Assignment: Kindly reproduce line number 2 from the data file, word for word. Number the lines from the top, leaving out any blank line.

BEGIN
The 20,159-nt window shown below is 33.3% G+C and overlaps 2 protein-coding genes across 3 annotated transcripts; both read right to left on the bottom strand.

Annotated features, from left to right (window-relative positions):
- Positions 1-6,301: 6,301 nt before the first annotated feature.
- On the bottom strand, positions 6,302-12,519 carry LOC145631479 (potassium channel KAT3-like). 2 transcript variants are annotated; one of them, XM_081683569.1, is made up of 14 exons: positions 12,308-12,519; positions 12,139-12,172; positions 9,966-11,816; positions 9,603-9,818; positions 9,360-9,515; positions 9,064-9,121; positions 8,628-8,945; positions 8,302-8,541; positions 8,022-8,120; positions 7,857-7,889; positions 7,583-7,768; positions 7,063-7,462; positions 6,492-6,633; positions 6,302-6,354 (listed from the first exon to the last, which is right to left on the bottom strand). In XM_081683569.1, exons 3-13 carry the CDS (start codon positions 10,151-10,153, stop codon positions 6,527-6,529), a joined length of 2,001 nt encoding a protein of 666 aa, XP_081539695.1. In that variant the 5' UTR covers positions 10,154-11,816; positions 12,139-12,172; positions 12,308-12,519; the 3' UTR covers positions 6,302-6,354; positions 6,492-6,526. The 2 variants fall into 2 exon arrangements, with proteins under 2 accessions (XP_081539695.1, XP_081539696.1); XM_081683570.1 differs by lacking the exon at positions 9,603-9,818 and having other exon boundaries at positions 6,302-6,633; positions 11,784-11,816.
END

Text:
Annotated features, from left to right (window-relative positions):